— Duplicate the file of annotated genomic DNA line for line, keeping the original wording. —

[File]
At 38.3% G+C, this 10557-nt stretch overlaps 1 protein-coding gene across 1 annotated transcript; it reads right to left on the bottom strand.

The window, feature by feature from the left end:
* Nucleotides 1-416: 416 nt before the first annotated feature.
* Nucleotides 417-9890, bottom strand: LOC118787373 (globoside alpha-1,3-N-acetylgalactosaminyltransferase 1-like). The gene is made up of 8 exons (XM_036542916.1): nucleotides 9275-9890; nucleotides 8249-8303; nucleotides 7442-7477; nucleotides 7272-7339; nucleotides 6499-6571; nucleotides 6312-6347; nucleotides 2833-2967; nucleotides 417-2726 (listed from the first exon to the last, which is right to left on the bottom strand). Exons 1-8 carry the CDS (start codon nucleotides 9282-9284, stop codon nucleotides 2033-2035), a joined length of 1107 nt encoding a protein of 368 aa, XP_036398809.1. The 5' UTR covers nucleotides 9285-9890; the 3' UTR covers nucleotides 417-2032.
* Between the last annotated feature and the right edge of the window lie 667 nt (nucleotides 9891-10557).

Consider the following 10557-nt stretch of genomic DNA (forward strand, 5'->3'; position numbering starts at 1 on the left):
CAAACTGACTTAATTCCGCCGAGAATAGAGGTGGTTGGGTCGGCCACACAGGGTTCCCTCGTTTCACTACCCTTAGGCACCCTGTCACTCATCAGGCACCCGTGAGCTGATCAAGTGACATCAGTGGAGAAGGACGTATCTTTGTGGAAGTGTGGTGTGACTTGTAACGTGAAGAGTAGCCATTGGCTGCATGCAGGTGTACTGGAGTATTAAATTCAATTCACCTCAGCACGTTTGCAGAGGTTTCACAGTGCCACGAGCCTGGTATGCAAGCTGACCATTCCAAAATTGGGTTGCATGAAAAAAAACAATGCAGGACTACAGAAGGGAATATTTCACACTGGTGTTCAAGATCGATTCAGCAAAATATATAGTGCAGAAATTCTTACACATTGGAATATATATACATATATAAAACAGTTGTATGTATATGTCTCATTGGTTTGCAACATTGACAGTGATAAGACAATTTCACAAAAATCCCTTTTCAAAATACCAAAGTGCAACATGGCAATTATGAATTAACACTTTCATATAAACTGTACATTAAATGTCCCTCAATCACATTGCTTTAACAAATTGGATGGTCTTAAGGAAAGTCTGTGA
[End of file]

At 38.3% G+C, this 10557-nt stretch overlaps 1 protein-coding gene across 1 annotated transcript; it reads right to left on the bottom strand.

The window, feature by feature from the left end:
* Nucleotides 1-416: 416 nt before the first annotated feature.
* Nucleotides 417-9890, bottom strand: LOC118787373 (globoside alpha-1,3-N-acetylgalactosaminyltransferase 1-like). The gene is made up of 8 exons (XM_036542916.1): nucleotides 9275-9890; nucleotides 8249-8303; nucleotides 7442-7477; nucleotides 7272-7339; nucleotides 6499-6571; nucleotides 6312-6347; nucleotides 2833-2967; nucleotides 417-2726 (listed from the first exon to the last, which is right to left on the bottom strand). Exons 1-8 carry the CDS (start codon nucleotides 9282-9284, stop codon nucleotides 2033-2035), a joined length of 1107 nt encoding a protein of 368 aa, XP_036398809.1. The 5' UTR covers nucleotides 9285-9890; the 3' UTR covers nucleotides 417-2032.
* Between the last annotated feature and the right edge of the window lie 667 nt (nucleotides 9891-10557).

Consider the following 10557-nt stretch of genomic DNA (forward strand, 5'->3'; position numbering starts at 1 on the left):
CAAACTGACTTAATTCCGCCGAGAATAGAGGTGGTTGGGTCGGCCACACAGGGTTCCCTCGTTTCACTACCCTTAGGCACCCTGTCACTCATCAGGCACCCGTGAGCTGATCAAGTGACATCAGTGGAGAAGGACGTATCTTTGTGGAAGTGTGGTGTGACTTGTAACGTGAAGAGTAGCCATTGGCTGCATGCAGGTGTACTGGAGTATTAAATTCAATTCACCTCAGCACGTTTGCAGAGGTTTCACAGTGCCACGAGCCTGGTATGCAAGCTGACCATTCCAAAATTGGGTTGCATGAAAAAAAACAATGCAGGACTACAGAAGGGAATATTTCACACTGGTGTTCAAGATCGATTCAGCAAAATATATAGTGCAGAAATTCTTACACATTGGAATATATATACATATATAAAACAGTTGTATGTATATGTCTCATTGGTTTGCAACATTGACAGTGATAAGACAATTTCACAAAAATCCCTTTTCAAAATACCAAAGTGCAACATGGCAATTATGAATTAACACTTTCATATAAACTGTACATTAAATGTCCCTCAATCACATTGCTTTAACAAATTGGATGGTCTTAAGGAAAGTCTGTGA